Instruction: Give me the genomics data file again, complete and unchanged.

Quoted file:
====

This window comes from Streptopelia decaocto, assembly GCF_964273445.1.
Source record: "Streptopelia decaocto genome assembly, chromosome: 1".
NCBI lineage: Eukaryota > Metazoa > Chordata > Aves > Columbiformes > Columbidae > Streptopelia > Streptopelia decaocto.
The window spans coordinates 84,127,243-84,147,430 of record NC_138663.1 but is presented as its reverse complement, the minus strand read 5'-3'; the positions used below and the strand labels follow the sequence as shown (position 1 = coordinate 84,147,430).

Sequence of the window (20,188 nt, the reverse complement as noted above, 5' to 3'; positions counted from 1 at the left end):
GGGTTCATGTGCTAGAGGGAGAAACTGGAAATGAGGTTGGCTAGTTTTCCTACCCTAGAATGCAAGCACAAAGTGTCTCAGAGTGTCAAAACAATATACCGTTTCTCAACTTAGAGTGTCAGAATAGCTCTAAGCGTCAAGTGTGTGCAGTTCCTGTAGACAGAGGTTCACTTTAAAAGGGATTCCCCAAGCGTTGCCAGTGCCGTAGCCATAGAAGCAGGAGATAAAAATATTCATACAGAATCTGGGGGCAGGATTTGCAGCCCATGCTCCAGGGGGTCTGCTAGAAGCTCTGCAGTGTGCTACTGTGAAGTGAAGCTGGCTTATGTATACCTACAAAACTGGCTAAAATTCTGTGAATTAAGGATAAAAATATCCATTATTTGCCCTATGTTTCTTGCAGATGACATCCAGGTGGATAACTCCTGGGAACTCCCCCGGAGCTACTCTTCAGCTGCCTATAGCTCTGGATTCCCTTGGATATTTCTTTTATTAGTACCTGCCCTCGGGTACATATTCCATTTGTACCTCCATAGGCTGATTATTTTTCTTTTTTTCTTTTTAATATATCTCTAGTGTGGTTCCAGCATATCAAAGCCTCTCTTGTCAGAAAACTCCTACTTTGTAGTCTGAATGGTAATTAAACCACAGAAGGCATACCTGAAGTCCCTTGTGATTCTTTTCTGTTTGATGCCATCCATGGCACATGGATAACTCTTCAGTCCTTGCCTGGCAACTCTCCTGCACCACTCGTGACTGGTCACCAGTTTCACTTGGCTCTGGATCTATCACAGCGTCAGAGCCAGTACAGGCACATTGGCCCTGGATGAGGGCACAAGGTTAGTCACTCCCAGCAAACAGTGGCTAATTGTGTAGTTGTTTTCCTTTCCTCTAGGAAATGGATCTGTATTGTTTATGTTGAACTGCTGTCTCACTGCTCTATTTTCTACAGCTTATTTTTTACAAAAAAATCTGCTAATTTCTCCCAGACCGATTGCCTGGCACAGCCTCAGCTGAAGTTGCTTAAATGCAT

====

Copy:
This window comes from Streptopelia decaocto, assembly GCF_964273445.1.
Source record: "Streptopelia decaocto genome assembly, chromosome: 1".
NCBI lineage: Eukaryota > Metazoa > Chordata > Aves > Columbiformes > Columbidae > Streptopelia > Streptopelia decaocto.
The window spans coordinates 84,127,243-84,147,430 of record NC_138663.1 but is presented as its reverse complement, the minus strand read 5'-3'; the positions used below and the strand labels follow the sequence as shown (position 1 = coordinate 84,147,430).

Sequence of the window (20,188 nt, the reverse complement as noted above, 5' to 3'; positions counted from 1 at the left end):
GGGTTCATGTGCTAGAGGGAGAAACTGGAAATGAGGTTGGCTAGTTTTCCTACCCTAGAATGCAAGCACAAAGTGTCTCAGAGTGTCAAAACAATATACCGTTTCTCAACTTAGAGTGTCAGAATAGCTCTAAGCGTCAAGTGTGTGCAGTTCCTGTAGACAGAGGTTCACTTTAAAAGGGATTCCCCAAGCGTTGCCAGTGCCGTAGCCATAGAAGCAGGAGATAAAAATATTCATACAGAATCTGGGGGCAGGATTTGCAGCCCATGCTCCAGGGGGTCTGCTAGAAGCTCTGCAGTGTGCTACTGTGAAGTGAAGCTGGCTTATGTATACCTACAAAACTGGCTAAAATTCTGTGAATTAAGGATAAAAATATCCATTATTTGCCCTATGTTTCTTGCAGATGACATCCAGGTGGATAACTCCTGGGAACTCCCCCGGAGCTACTCTTCAGCTGCCTATAGCTCTGGATTCCCTTGGATATTTCTTTTATTAGTACCTGCCCTCGGGTACATATTCCATTTGTACCTCCATAGGCTGATTATTTTTCTTTTTTTCTTTTTAATATATCTCTAGTGTGGTTCCAGCATATCAAAGCCTCTCTTGTCAGAAAACTCCTACTTTGTAGTCTGAATGGTAATTAAACCACAGAAGGCATACCTGAAGTCCCTTGTGATTCTTTTCTGTTTGATGCCATCCATGGCACATGGATAACTCTTCAGTCCTTGCCTGGCAACTCTCCTGCACCACTCGTGACTGGTCACCAGTTTCACTTGGCTCTGGATCTATCACAGCGTCAGAGCCAGTACAGGCACATTGGCCCTGGATGAGGGCACAAGGTTAGTCACTCCCAGCAAACAGTGGCTAATTGTGTAGTTGTTTTCCTTTCCTCTAGGAAATGGATCTGTATTGTTTATGTTGAACTGCTGTCTCACTGCTCTATTTTCTACAGCTTATTTTTTACAAAAAAATCTGCTAATTTCTCCCAGACCGATTGCCTGGCACAGCCTCAGCTGAAGTTGCTTAAATGCAT